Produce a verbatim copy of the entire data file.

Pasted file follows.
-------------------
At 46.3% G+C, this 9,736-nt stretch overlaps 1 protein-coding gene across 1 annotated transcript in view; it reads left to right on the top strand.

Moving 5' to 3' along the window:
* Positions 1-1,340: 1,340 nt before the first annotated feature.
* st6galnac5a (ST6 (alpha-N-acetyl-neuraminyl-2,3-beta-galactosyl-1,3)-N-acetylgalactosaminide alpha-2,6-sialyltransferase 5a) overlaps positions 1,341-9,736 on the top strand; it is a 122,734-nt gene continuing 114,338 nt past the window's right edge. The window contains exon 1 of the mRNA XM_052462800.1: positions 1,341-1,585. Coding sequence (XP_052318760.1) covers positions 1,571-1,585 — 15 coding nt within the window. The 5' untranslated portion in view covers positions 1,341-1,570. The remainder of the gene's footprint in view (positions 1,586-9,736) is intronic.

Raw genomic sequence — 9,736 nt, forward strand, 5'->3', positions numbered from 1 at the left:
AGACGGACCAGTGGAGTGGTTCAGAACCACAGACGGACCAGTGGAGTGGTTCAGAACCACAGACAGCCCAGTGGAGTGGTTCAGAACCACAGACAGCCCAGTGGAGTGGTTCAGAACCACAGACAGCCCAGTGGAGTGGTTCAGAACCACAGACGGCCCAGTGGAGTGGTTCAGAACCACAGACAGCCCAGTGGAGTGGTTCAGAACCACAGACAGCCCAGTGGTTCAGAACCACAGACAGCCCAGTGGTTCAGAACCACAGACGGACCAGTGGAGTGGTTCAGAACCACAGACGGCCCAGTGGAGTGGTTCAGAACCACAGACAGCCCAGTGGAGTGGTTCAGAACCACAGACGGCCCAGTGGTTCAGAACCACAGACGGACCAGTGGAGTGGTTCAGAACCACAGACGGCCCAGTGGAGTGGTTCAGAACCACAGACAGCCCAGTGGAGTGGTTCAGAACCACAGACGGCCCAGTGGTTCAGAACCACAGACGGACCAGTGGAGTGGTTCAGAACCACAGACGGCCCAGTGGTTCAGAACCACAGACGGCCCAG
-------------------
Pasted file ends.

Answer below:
At 46.3% G+C, this 9,736-nt stretch overlaps 1 protein-coding gene across 1 annotated transcript in view; it reads left to right on the top strand.

Moving 5' to 3' along the window:
* Positions 1-1,340: 1,340 nt before the first annotated feature.
* st6galnac5a (ST6 (alpha-N-acetyl-neuraminyl-2,3-beta-galactosyl-1,3)-N-acetylgalactosaminide alpha-2,6-sialyltransferase 5a) overlaps positions 1,341-9,736 on the top strand; it is a 122,734-nt gene continuing 114,338 nt past the window's right edge. The window contains exon 1 of the mRNA XM_052462800.1: positions 1,341-1,585. Coding sequence (XP_052318760.1) covers positions 1,571-1,585 — 15 coding nt within the window. The 5' untranslated portion in view covers positions 1,341-1,570. The remainder of the gene's footprint in view (positions 1,586-9,736) is intronic.

Raw genomic sequence — 9,736 nt, forward strand, 5'->3', positions numbered from 1 at the left:
AGACGGACCAGTGGAGTGGTTCAGAACCACAGACGGACCAGTGGAGTGGTTCAGAACCACAGACAGCCCAGTGGAGTGGTTCAGAACCACAGACAGCCCAGTGGAGTGGTTCAGAACCACAGACAGCCCAGTGGAGTGGTTCAGAACCACAGACGGCCCAGTGGAGTGGTTCAGAACCACAGACAGCCCAGTGGAGTGGTTCAGAACCACAGACAGCCCAGTGGTTCAGAACCACAGACAGCCCAGTGGTTCAGAACCACAGACGGACCAGTGGAGTGGTTCAGAACCACAGACGGCCCAGTGGAGTGGTTCAGAACCACAGACAGCCCAGTGGAGTGGTTCAGAACCACAGACGGCCCAGTGGTTCAGAACCACAGACGGACCAGTGGAGTGGTTCAGAACCACAGACGGCCCAGTGGAGTGGTTCAGAACCACAGACAGCCCAGTGGAGTGGTTCAGAACCACAGACGGCCCAGTGGTTCAGAACCACAGACGGACCAGTGGAGTGGTTCAGAACCACAGACGGCCCAGTGGTTCAGAACCACAGACGGCCCAG